Passive flows creating an opportunity for active managers
An illustration of why an active long-short approach to the global listed infrastructure (GLI) sector makes sense.
ESG funds have gained in popularity in 2020, sometimes with a material impact on underlying holdings. This has impacted GLI stocks recently, with the iShares Clean Energy ETF buying 1%-6% of companies’ floats in a matter of weeks, leading to excess returns of 19%-37%. These market dynamics, even in a sector with defensive characteristics like GLI, support an active and long-short approach to investing and managing risk.
ESG investing has gained momentum over the last decade, initially in Europe, then US, and more recently, in Asia. COVID-19 markedly increased social and environmental awareness in 2020 among investors, corporates and wider society, as well as pro-climate policy responses in the US, Europe and China. During 2020, active managers increasingly integrated ESG overlays into their investment processes across asset classes, ESG-dedicated active funds launched in record numbers and ESG ETFs had record inflows.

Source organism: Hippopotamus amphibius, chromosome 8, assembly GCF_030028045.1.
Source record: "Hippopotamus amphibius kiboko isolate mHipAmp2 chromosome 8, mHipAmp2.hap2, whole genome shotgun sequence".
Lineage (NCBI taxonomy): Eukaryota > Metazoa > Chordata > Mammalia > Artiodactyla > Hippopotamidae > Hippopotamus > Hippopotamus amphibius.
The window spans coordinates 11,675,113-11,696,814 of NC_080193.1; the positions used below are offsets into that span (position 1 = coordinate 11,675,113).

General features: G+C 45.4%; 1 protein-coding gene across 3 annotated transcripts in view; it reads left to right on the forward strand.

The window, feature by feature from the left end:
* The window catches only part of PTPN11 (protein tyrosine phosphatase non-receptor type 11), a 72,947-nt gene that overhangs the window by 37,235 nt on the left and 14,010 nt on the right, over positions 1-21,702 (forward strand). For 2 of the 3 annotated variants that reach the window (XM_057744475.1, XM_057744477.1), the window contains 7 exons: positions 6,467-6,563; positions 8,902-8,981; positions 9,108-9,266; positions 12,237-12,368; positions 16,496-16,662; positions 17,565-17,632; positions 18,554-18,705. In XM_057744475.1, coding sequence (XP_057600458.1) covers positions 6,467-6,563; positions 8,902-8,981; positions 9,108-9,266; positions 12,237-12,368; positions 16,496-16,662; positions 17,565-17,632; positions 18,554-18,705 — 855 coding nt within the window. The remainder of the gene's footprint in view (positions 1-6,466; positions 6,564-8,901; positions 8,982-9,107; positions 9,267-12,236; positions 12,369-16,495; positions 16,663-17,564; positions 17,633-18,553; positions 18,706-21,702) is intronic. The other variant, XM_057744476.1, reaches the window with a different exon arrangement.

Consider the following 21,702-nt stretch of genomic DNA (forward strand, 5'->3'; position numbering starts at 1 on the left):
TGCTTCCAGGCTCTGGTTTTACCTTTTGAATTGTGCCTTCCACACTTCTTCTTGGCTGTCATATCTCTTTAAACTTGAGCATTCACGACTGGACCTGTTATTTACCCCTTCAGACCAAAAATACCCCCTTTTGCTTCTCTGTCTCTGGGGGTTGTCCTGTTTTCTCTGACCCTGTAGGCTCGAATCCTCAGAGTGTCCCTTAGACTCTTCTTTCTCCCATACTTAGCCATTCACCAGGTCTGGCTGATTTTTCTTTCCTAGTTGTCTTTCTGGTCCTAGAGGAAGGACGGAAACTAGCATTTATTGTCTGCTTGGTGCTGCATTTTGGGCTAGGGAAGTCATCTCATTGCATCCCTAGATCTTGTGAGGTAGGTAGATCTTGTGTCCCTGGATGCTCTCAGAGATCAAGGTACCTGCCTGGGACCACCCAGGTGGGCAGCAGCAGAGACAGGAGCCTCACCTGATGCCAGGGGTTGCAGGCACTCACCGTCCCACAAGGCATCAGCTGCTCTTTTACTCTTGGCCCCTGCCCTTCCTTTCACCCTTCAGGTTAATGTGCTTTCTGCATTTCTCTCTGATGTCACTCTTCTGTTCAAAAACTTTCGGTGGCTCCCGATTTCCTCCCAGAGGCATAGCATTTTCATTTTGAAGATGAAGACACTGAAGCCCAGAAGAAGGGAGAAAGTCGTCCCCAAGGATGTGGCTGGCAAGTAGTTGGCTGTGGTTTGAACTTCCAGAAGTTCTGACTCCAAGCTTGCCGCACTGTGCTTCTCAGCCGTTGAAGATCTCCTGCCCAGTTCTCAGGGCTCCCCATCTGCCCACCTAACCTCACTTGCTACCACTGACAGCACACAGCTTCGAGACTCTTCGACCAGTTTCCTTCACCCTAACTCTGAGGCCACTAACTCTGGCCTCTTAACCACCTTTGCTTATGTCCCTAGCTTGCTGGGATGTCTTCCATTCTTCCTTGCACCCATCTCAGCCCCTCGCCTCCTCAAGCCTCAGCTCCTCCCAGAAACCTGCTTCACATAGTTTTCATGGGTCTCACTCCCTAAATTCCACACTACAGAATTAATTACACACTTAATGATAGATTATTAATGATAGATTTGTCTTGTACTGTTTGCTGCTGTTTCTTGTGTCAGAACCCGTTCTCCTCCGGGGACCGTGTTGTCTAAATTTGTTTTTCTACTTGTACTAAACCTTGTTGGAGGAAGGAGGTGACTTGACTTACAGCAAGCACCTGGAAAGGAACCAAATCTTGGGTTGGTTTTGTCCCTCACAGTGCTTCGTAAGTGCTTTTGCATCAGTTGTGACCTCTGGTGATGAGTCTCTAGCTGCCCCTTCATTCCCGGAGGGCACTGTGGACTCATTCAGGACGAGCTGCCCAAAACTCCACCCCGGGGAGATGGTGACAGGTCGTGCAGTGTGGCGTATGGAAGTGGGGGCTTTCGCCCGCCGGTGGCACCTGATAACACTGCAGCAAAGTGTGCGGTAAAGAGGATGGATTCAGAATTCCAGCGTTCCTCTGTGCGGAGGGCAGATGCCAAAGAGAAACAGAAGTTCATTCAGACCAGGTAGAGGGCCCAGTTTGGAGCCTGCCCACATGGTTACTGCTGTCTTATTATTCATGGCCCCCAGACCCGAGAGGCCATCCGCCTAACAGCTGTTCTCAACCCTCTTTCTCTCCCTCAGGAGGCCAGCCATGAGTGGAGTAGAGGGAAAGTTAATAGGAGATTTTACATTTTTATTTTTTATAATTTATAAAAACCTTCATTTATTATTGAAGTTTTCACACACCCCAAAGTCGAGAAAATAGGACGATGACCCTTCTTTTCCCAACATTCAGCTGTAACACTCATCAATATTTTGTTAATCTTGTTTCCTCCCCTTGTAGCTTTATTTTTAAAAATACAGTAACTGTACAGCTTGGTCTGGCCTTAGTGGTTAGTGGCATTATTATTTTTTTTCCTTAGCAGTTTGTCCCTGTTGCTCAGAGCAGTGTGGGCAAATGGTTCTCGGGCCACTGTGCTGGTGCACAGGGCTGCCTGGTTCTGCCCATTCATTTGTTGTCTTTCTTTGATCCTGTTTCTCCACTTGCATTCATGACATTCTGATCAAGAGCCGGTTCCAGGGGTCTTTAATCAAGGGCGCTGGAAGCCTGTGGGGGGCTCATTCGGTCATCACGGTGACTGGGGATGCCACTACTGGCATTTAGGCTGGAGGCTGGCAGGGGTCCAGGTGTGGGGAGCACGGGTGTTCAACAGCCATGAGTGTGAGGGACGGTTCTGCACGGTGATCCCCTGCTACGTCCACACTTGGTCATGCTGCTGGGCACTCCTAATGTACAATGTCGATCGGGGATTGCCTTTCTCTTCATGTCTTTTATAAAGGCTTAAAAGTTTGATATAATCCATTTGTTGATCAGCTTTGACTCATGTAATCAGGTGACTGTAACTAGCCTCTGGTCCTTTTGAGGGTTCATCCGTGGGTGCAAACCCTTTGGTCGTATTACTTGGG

However, amid these record inflows and with a limited pool of pure-play green stocks to buy, often with low market capitalisations, it raises the question – is this a case of the tail wagging the dog? And what risks and opportunities does this create?
ESG Fund Flows
Monthly ESG fund flows hit record levels during Q4 2020, across both active and passive funds. This was driven by several converging factors, such as a greater portion of asset owners allocating to dedicated ESG active managers and retail investors increasing their use of ESG ETFs as a way to access this popular thematic.
Of the record US$1.4 trillion ($1.8 trillion) in ESG funds under management (FUM) at the end of 2020, European funds dominated, accounting for an 85% share. Of this ESG category, passive funds have grown to 23% of all ESG FUM, an increase of 10% over the last three years.
iShares Clean Energy ETF